You look at the forest that you are in and notice a green leafy figure peering out from the trees. He is smiling and seems quite happy to see you. He has green shiny leaves for a face and leaves are sprouting from the corners of his smiling mouth. You ask him if he has anything that he wishes you to know. Listen and remember what he may tell you. Thank him and standing up, you make your way back through the forest.

As you approach the edge, you are aware of your breath once again and find yourself back in your comfortable seat.

Celebrate the Green Man. Give him a special place in your home or garden. My hallway is dedicated to him with pictures of nature and green men hanging from the walls. I also have 2 green men in my garden. Make an indoor or outdoor altar.
Make your own Green Man. This can be a drawing, painting or make one with felt or Fimo clay.

Sources and reference: (jack in the green festival)

The Green Man - Spirit of Nature by John Matthews
Greenman artwork - copyright Peter Patterson

Saturday, 17 February 2018

Valkyries by Stormlover Wolf

Valkyries by Stormlover Wolf

“Choosers of the Slain!” These female warriors working under Odin actually directed the course of battles, choosing those they favoured to go onto Valhalla and those left to die that the Valkyries did not feel worthy.

Tradition says that there were 13 warriors. All were directed and trained by Freyja. They are seen as helmeted goddesses with spears, crowned with flames and mounted upon flying horses (Pegasus) whose manes can drop either gentle rain or vigorous hail.

Valkyries were originally seen as sinister spirits of slaughter, dark angels of death who soared over the battlefields like birds of prey, choosing the fates of the warriors in the name of Odin.

In later Norse myth, the Valkyries were then romanticized as Odin's Shield Maidens, virgins with golden hair who served the chosen heroes everlasting mead and meat in the great hall of Valhalla, or as lovely swan-maidens or splendid mounted Amazons. This more appealing portrayal shows vulnerabilities over their more fierce predecessors, that the swan-maidens often fell in love with mortal heroes. These swan-maidens were at risk though, they could be easily trapped on earth if they were ever caught without their plumage.

It is said that some Valkyries had the power to cause the death of the warriors that they did not particularly favour; others, especially those considered heroine Valkyries, guarded the lives and ships of those that were dear to them while others were taken down under.

Valkyries were associated with fearlessness, war, death and fairness.

Some names and meanings of some of the Valkyries are:

Brynhild, Geironul, Geirskogul, Goll, Gondul, Gudrun, Guth, Herfjotur, Hervor (Warder of the Host), Hild (Battle), Hjorthrimul, Hlathguth (Necklass Adorned Warrior Maiden),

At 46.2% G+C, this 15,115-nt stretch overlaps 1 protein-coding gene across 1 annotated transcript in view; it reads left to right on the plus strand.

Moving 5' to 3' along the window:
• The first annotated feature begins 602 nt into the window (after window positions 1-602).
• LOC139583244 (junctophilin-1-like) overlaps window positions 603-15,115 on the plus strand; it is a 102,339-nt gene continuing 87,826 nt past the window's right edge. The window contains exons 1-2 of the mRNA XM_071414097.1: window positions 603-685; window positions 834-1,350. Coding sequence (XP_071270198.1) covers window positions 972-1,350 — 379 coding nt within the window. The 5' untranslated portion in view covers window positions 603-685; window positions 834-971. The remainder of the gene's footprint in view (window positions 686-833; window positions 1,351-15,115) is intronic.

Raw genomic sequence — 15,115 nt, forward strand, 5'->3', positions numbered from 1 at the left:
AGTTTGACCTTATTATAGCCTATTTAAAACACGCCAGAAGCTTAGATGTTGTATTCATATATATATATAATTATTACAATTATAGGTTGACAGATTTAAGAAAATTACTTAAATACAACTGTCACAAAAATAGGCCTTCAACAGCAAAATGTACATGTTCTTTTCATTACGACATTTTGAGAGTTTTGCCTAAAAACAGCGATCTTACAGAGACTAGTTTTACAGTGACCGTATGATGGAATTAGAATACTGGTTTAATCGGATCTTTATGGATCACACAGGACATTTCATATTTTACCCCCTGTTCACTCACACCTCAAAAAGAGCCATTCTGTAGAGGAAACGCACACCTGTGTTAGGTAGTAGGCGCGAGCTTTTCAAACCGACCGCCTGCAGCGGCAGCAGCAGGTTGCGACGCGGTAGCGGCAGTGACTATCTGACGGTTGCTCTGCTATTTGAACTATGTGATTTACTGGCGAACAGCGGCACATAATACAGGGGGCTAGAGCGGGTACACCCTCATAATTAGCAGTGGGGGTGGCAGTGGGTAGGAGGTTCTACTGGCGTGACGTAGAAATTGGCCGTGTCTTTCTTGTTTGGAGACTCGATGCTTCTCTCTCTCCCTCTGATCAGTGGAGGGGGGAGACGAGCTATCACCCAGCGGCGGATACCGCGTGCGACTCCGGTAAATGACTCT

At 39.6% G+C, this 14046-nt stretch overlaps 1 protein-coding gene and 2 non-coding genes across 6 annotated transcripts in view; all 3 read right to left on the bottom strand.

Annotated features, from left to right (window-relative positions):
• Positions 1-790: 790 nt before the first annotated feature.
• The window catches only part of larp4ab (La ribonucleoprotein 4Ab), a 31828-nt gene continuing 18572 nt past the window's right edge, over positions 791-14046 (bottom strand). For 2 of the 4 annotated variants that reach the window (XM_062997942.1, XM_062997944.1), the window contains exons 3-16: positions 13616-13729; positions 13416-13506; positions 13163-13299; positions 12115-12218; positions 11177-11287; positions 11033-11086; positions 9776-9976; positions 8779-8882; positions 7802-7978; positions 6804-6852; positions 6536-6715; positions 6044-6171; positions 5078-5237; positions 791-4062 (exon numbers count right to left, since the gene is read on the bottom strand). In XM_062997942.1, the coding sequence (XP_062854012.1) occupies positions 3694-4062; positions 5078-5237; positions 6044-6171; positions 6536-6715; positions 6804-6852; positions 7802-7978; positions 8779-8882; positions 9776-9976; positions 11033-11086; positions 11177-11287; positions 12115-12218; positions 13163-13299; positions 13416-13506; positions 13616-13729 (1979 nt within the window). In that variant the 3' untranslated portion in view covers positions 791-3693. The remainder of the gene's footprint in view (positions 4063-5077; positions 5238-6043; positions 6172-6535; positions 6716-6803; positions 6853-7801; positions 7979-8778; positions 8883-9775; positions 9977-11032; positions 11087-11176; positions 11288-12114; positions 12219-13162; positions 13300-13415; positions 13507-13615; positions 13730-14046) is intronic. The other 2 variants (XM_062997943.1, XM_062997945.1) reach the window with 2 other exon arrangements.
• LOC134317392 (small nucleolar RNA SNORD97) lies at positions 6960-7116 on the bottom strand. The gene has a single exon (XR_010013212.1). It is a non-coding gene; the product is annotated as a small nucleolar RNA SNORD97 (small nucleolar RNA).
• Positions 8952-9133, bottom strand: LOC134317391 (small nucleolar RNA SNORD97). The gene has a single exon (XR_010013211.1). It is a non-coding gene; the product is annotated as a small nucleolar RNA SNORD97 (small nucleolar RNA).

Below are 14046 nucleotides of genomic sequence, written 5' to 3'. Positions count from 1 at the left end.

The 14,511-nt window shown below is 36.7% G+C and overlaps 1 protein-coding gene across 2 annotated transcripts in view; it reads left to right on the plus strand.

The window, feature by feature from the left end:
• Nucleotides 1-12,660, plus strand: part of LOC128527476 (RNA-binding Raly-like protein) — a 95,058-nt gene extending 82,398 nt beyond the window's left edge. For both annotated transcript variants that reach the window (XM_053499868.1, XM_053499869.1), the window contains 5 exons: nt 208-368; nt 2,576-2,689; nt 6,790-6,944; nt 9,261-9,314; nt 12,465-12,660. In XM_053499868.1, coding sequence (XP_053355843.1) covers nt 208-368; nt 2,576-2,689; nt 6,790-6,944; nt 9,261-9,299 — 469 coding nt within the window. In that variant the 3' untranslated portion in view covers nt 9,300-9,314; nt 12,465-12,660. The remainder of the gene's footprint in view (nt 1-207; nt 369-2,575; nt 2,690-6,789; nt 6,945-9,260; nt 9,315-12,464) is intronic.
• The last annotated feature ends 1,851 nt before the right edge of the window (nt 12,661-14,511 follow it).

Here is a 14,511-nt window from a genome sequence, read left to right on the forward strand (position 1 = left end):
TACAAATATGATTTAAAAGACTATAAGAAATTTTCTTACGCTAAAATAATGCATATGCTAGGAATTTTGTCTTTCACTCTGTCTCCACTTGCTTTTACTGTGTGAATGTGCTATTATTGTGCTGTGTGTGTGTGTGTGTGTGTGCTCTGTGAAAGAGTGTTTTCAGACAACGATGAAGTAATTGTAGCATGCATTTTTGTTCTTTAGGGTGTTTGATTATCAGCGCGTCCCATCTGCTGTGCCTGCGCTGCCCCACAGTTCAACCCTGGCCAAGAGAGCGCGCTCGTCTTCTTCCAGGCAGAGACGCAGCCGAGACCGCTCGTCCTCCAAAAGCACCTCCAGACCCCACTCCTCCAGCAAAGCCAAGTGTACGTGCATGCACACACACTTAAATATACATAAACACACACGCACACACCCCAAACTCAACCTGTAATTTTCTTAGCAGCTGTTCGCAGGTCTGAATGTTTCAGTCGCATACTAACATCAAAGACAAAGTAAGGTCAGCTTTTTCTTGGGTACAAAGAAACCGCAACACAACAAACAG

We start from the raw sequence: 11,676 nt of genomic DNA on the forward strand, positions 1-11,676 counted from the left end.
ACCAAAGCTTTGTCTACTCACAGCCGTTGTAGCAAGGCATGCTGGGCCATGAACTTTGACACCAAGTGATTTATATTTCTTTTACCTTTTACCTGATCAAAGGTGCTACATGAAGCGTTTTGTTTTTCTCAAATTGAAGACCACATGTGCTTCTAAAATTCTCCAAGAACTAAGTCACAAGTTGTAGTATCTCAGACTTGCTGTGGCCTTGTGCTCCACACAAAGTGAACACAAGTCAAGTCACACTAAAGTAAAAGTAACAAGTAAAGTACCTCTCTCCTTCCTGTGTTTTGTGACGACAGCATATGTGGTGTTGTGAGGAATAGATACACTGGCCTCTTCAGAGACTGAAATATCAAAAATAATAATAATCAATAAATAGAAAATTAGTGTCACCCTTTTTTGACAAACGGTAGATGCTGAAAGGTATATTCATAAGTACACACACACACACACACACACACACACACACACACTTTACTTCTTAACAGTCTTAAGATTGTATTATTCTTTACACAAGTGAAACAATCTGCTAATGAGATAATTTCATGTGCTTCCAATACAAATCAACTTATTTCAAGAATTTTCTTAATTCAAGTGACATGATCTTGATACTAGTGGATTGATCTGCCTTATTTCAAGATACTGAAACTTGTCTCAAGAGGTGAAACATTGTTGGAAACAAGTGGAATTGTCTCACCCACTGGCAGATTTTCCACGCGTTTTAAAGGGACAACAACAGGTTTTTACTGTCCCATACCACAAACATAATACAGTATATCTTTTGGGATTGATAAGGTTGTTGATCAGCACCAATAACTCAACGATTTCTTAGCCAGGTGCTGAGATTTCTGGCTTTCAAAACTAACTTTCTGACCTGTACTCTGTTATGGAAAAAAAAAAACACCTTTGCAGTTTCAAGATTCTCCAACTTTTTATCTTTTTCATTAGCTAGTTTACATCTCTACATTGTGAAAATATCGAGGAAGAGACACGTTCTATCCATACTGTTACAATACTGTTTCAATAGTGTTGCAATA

Hlokk, Hrist, Mist, Olrun (One Knowing Ale Rune), Randgrith, Rathgrith, Reginleif, Sanngrid, Sigrdrife, Sigrun, Skeggjold, Skogul, Skuld (Necessity), Svava, Svipul and Thruth.

The following describes the fall of Brian Boru to Viking forces at the Battle of Clontarf, 1014.


Blood rains from the cloudy web
On the broad loom of slaughter.
The web of man grey as armor
Is now being woven; the Valkyries
Will cross it with a crimson weft.

The warp is made of human entrails;
Human heads are used as huddle-weights;
The huddle rods are blood-wet spears;
The shafts are iron-bound and arrows are the shuttles.
With swords we will weave this web of battle.

The Valkyries go weaving with drawn swords,
Hild and Hjorthrimul, Sanngrid and Svipul.
Spears will shatter shields will sprinter,
Swords will gnaw like wolves through armor.

Let us now wind the web of war
Which the young king once waged.
Let us advance and wade through the ranks,
Where friends of ours are exchanging blows.

Let us now wind the web of war
And then follow the king to battle
Gunn and Gondul can see there
The blood-spattered shields that guarded the king.

Let us now wind the web of war
Where the warrior banners are forging forward
Let his life not be taken;
Only the Valkyries can choose the slain.

Lands will be ruled by new peoples
Who once inhabited outlying headlands
We pronounce a great king destined to die;
Now an earl is felled by spears.

The men of Ireland will suffer a grief
That will never grow old in the minds of men.
The web is now woven and the battlefield reddened;
The news of disaster will spread through the lands.

It is horrible now to look around
As a blood-red cloud darkens the sky.
The heavens are stained with the blood of men.
As the Valkyries sing their song.

We sang well victory songs
For the young kind; hail to our singing!
Let him who listens to our Valkyrie song
Learn it well and tell it to others.

Let us ride our horses hard on bare backs,
With swords unsheathed away from here!

Whether you choose to see them as heroine's or not is up to each of you. I would like to think that I may have been a Valkyrie in a past life, but of course not the vicious ones!


Sources: Richard Wagner “Ride of the Valkyries
Image from Gods and Goddesses Colouring book by Rachel Patterson